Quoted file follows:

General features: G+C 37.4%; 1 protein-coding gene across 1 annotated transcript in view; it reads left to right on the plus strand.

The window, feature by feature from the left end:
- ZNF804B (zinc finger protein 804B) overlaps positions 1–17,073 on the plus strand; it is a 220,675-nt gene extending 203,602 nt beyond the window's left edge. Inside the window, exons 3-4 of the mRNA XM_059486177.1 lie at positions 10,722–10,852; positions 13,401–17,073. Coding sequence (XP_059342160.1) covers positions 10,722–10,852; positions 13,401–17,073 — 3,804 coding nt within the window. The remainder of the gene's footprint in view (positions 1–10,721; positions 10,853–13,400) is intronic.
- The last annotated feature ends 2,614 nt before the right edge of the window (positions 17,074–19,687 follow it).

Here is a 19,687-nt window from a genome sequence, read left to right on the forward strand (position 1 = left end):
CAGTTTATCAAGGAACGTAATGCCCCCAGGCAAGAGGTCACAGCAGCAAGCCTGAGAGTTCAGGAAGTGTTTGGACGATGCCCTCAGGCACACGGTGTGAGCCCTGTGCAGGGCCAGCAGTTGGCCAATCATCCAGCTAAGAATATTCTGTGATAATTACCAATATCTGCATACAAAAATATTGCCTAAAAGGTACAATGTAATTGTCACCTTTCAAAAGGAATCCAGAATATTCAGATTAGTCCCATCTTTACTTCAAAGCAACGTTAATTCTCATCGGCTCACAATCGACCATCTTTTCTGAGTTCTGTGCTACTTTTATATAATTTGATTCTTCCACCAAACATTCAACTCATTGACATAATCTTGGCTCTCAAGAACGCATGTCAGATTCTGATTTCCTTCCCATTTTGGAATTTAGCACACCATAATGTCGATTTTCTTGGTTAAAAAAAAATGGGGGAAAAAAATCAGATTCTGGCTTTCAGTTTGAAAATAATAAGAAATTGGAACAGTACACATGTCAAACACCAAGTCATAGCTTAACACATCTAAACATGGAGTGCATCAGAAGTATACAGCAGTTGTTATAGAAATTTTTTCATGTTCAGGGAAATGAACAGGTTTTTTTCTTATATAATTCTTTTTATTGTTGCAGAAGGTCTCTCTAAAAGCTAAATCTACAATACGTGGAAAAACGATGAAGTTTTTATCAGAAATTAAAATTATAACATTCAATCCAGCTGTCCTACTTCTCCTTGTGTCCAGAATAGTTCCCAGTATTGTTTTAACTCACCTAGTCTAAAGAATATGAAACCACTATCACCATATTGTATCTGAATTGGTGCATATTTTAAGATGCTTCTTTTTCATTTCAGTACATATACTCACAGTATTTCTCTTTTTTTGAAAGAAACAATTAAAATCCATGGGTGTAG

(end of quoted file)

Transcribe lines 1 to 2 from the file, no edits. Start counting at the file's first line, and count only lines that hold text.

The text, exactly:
General features: G+C 37.4%; 1 protein-coding gene across 1 annotated transcript in view; it reads left to right on the plus strand.

The window, feature by feature from the left end: